Following the untimely, tragic death of Juan De la Cierva in an airliner crash in 1932, Dr J.A.J. Bennett assumed control of the Cierva Autogyro Company, and alongside his task of ensuring the company’s continued operation, he developed his own ideas for a ‘combi-plane’. The flying machine would have a lifting rotor and a stub wing, complete with an asymmetric propeller mounted on it, intended to counteract yaw and to provide thrust, this lessening the load on the rotor blades.
A compact and somewhat streamlined helicopter, the Gyrodyne – as it had been christened – behaved like a helicopter, but due to the asymmetric propeller providing the necessary thrust to propel the machine forward, the aircraft took on the appearance of an autogyro.
Dr Bennett took his concept to Fairey Aviation in 1945, where upon he was employed by that company. This resulted in concept developing to reality. In April 1946, Fairey announced a private venture project for a rotary wing aircraft, and following the firming up of the design, the construction of a prototype began.
A UK government contract to specification E.4/46 was awarded for two prototypes, the first of which was exhibited in an advanced stage of construction at White Waltham, Berkshire, UK on December 7th 1946.
Following completion, ground testing and minor modifications, the need for which – like all other prototype aircraft the world over before it – were highlighted during ground testing. The first of these prototypes took to the air for the first time on December 4th 1947 (though another, single source quotes 7th) at the company’s base at White Waltham airfield.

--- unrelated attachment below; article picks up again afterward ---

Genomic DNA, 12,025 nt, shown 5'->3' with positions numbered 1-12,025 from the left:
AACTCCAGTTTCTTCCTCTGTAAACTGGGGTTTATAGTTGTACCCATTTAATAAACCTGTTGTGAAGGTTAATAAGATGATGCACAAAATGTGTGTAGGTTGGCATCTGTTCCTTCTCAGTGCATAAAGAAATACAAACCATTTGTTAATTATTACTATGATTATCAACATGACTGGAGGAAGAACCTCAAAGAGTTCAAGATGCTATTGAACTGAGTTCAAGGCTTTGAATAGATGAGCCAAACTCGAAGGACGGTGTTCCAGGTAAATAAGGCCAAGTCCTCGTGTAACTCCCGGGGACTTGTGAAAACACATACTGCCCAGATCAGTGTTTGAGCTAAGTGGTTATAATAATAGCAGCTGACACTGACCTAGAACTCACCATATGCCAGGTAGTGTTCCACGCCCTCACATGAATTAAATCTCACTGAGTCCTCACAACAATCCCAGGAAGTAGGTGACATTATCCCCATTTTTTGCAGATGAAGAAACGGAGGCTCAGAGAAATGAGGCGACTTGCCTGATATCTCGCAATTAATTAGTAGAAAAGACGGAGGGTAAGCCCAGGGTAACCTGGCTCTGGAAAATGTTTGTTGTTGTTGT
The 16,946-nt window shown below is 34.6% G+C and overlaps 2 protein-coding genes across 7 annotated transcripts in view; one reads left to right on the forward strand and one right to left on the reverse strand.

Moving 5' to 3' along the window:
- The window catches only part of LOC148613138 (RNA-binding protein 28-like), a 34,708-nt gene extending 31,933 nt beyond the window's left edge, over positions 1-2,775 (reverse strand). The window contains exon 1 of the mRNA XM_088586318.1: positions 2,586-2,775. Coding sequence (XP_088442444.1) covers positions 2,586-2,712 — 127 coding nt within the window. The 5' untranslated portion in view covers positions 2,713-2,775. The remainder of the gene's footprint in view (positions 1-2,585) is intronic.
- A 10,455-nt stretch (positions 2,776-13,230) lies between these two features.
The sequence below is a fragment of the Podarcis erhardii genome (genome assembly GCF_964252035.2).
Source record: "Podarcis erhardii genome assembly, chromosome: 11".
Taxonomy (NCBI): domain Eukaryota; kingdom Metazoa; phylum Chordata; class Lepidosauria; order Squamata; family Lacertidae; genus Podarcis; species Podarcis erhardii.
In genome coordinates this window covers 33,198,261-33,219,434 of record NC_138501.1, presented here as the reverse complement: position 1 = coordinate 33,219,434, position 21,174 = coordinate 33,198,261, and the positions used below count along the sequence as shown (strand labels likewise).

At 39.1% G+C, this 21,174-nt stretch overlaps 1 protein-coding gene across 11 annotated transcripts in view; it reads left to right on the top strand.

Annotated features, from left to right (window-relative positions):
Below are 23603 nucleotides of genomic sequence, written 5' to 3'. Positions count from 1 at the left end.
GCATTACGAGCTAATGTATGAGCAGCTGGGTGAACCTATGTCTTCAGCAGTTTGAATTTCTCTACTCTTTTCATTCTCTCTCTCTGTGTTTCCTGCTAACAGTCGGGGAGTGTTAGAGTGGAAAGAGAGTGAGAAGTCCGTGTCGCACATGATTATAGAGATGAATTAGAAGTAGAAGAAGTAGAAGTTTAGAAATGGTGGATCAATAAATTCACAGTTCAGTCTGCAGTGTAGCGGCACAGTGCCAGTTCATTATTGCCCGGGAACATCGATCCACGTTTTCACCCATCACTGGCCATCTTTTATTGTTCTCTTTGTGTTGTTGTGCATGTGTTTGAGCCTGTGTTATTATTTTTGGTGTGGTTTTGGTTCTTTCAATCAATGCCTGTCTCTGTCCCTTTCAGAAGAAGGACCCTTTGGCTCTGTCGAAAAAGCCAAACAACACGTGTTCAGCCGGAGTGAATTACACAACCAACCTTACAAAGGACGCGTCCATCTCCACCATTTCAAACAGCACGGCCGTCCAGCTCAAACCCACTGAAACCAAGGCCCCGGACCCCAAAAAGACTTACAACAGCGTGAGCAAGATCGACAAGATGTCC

This aircraft subsequently built up flying hours until March 1948, when it became the subject of a routine ‘tear-down’ to allow a thorough examination of both airframe and engine plus systems in order to detect any major wear and tear experienced during flight-testing.
Fitted with a more comfortable interior to allow passenger demonstration flights, the second prototype was flying by the time of the next SBAC Farnborough Trade Show in September 1948. In the meantime, with the examinations now completed, the first prototype was re-assembled and returned to the flight test program, part of which was to attempt a new world’s helicopter record for speed in a straight line.
On June 28th 1948, flown by test pilot Basil Arkell, the machine completed two flights in each direction over a 3km course at White Waltham, when it achieved 200km/hr to secure the record. This was to have been followed in April 1949, on an attempt to secure the 100km closed-circuit record. However, two days before the planned attempt, a fatigue failure of the rotor head resulted in the crash of the Gyrodyne at Ufton, near Reading Berkshire, UK, killing the pilot F.H. Dixon and his observer.
It was only to be expected that the second machine was immediately grounded for investigations and due the subsequent, intense examination, it was nearly four years later that a completely redesigned aircraft – intended to provide data for the approaching larger project, Fairey’s innovative Rotodyne was to re-appear. (See photo of model above).
This highly modified second prototype, now re-named ‘Jet Gyrodyne’, following tethered flights, free flew in January 1954. However, it was not until March 1955, that a full transition to horizontal flight was achieved. Although the word ‘Jet’ had been added to the aircraft’s name, it still retained it’s original Alvis Leonides piston engine mounted in the middle of the fuselage, the ‘Jet’ referring to the two blade rotor’s tip jets.